Current research protocols include exploring associations of human movement (walking, load carriage and running), performance and musculoskeletal injury risk utilizing standard motion capture techniques and inertial measurement units (IMUs). The individual will assist with additional activities necessary to enable data collection including IRB paperwork, subject scheduling and coordinating study team member schedules for data collections. The individual will process and analyze motion capture and IMU data plus write-up and present results in abstracts and at conferences.
This opportunity is brought to you by Emilie Seavey ’18!
The USGS Patuxent Wildlife Research Center in Laurel, Maryland is seeking to hire two full-time temporary student contractors to assist with the North American Breeding Bird Survey program, a long-term, continental avian monitoring program. Tasks will include working with wildlife survey data, processing incoming data forms, performance of quality assurance and quality control procedures on biological data, data entry, assisting with database management, photocopying and filing, preparation of maps and assisting in preparation of administrative correspondence.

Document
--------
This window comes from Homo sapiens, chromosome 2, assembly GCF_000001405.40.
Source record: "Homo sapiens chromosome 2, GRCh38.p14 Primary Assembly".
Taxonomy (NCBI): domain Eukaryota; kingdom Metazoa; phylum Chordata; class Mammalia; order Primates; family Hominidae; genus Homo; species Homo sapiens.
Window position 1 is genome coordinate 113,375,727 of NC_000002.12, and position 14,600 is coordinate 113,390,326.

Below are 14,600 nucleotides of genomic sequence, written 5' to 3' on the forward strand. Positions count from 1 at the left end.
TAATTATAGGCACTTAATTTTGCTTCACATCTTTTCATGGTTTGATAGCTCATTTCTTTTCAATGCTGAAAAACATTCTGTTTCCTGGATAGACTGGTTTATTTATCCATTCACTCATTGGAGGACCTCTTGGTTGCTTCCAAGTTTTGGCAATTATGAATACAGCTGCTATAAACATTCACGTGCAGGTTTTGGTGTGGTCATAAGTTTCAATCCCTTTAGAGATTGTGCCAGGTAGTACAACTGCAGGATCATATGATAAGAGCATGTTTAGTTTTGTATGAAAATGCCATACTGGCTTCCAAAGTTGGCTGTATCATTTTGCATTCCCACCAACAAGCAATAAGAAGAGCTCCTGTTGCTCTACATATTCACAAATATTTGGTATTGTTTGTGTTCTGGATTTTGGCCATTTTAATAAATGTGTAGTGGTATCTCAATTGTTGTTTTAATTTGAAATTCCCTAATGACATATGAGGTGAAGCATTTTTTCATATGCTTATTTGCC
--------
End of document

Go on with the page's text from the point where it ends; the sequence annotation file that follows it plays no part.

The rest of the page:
Application deadline is February 25.
Types of services required: During the summer field season, approximately 3100 BBS routes are sampled by participants skilled in avian identification. These data are then processed and analyzed by USGS to inform avian conservation efforts in the U.S. and Canada. Tasks will include processing incoming data and materials, performing data entry and quality control procedures using web-based technologies, tracking progress, assisting with database management, photocopying, scanning and filing materials, map preparation, and corresponding with participants.
Applicants are required to have completed two years of undergraduate course work (student must be at least a second semester sophomore).
Must be majoring in biology, ecology, environmental science, or related discipline.
Must have knowledge of computer software used to summarize and organize data.
Eligibility requirements: To be eligible for a student contract position, applicants must be either a currently enrolled student or a recent graduate. Non-U.S. citizens may be eligible to participate, depending on their immigration status and the applicable regulations of the U.S. Citizenship and Immigration Service (formerly Immigration and Naturalization Service). Foreign students in the U.S. under F-1 visas are usually not able to participate in this program, due to USCIS restrictions against off-campus work.